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The Simple but Awful Result of Making a Miscalculation: Week 3 of VoreStation Development


written by Niko Chow-Stuart (Lead Developer)

drawing of the vap mascot attempting to lift a heavy briefcase, with papers falling out. the briefcase is labeled 0.7 KiloBytes.

quick note before i start: as mentioned on our social media pages, we've decided to change the (official) rate of these blog posts to one every two weeks. this is mainly because i feel that i'm not able to accomplish enough work within a single week to warrant a blog post, in addition to the fact that we've already been missing the weekly deadline for the past two weeks.
anyways, onto the actual post!

almost the instant after posting the previous blog post, i posted a follow-up on my personal social media pages, stating that i had made a miscalculation in the design of the filesystem. unfortunately, this miscalculation was a rather large one, and as such, i've had to spend the past two weeks reworking the parts of the filesystem that were affected by it.

as you may have already seen, the miscalculation in question was regarding the design of direct and indirect block pointers in the inodes. originally, i had decided on a design of either 12 direct blocks, or 9 direct blocks and 3 indirect blocks. however, after a very short amount of running the numbers through a calculator (which should've been done way earlier), i realised that this design would (assuming a relatively average block size of 512 bytes) limit the maximum file size to less than a megabyte. this is obviously undesirable, and as such, i decided to rework things to be a bit more future-proof.

the new design is a bit more complex, in that it essentially allows for an unlimited number of direct blocks and indirect blocks. the way that this works is that each indirect block can specify (for each pointer) whether the pointer is an indirect block or a direct block. this means that the maximum file size is now limited by the maximum number of indirect datablocks, which theroetically could be up to around 2^64 blocks, although reaching this limit would require an incredibly large amount of storage space.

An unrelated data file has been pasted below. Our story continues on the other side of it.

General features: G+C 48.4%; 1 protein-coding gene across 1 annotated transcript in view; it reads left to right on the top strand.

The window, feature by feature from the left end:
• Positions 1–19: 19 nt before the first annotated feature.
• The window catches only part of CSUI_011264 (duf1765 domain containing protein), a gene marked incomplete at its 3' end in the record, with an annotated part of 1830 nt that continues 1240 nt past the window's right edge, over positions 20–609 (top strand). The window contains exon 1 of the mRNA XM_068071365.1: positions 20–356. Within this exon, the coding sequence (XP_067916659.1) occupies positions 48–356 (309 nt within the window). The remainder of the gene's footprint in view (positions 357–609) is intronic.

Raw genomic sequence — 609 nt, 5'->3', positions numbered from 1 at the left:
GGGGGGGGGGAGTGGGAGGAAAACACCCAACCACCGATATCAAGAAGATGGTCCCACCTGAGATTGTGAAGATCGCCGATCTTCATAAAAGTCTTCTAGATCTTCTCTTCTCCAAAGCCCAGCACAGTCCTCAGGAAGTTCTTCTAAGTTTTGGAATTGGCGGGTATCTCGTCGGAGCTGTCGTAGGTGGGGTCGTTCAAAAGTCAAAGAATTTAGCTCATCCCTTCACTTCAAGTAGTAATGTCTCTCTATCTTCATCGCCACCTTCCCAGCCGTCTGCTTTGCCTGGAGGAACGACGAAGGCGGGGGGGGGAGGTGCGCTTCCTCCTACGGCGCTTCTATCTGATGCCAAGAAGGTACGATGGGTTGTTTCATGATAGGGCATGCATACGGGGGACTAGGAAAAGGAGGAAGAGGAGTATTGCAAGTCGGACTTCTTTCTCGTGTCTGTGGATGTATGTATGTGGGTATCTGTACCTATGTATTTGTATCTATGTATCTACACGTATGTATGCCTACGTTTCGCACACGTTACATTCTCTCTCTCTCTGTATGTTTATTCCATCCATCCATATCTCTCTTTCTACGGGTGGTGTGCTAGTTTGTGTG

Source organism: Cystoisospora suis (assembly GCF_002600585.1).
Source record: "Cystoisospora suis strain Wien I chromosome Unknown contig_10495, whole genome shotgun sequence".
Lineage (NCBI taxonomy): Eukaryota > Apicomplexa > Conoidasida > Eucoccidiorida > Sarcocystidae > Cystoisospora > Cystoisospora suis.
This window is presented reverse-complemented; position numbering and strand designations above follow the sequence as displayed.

one potential issue with this design is that it requires a lot of work to index the blocks of a file. say you wanted to access the second block of a file, you would have to read the first indirect block, then depending on the pointer type of the first pointer listed, either skip it (if its a datablock), or read that datablock just to figure out if the second pointer is stored in that datablock or the next one. this also would mean that you'd need to essentially do this forever until you reach the datablock you want, which is a big performance hit. however, i've decided to add one extra feature to the pointer listing to account for this.

each pointer is accompanied by a u8 value, which is either 0 or 1. depending on that value, the pointer either points to a datablock or an indirect block. importantly, immediately after that u8 comes a 56-bit integer (thus in total, flags + u56 is a u64), which contains absolute number of datablocks that this indirect block points to (undefined if its not an indirect pointer). this means that, if you want to access the second block of a file, you can simply read the first indirect block, and then skip the first pointer if you know that the second block is not stored in that indirect block (i.e. if the u56 value is less than or equal to 1). this should hopefully drastically improve performance, while keeping the design relatively simple. (either that or i'll regret my confidence in however long until i can test it).

in an ideal implementation, blocks are layed out by attempting to create a tree of indirect blocks that is as balanced as possible. this means that, if you have a file that is 5 blocks long (assuming a block size that can contain only two blocks for the purpose of this example), the blocks will be layed out like this:
a graph showing the layout of blocks. one block is at the top, with two blocks below it. data blocks 1 and 2 are below the first block, data blocks 3 and 4 are below the second block. data block 5 is attached directly to the end of the root block
please note my uncertainty when i say this, but i'm pretty sure that this is how the implementation i've written works. in practice, it may actually add a useless indirect block in between the root and datablock 5, but i'm not sure. i'll have to look over the code again (and probably rewrite it to be better).

overall, this is pretty much all the work i've done over the past two weeks. trying to get the idea of this into my head was somewhat tricky at first, and as such that took me quite a bit of the implementation time. notably, a big issue with this implementation is that files can no longer easily be non-entirely updated via a journaled multiblock write. this is because of the complexity of this structure, and i may end up either changing the way the multiblock write works or adding another type of write to account for this.

all changes to the source code should be public by the time this is up, as always you can view it at our git.

that should be it for this week's blog post! i'm hoping that i'll be able to get back on track with the development of the filesystem, and hopefully by next time i'll have gotten the B-Tree implementation for directories working! (i'm not sure if i'll actually be able to get it working by then, but i'll try my best!)

donations to our libera pay are of course appreciated as always (:

besides that, i'll see you all in two weeks!

image of xenia, an anthropomorphic fox who was a contender for the linux mascot image made by @cathodegaytube!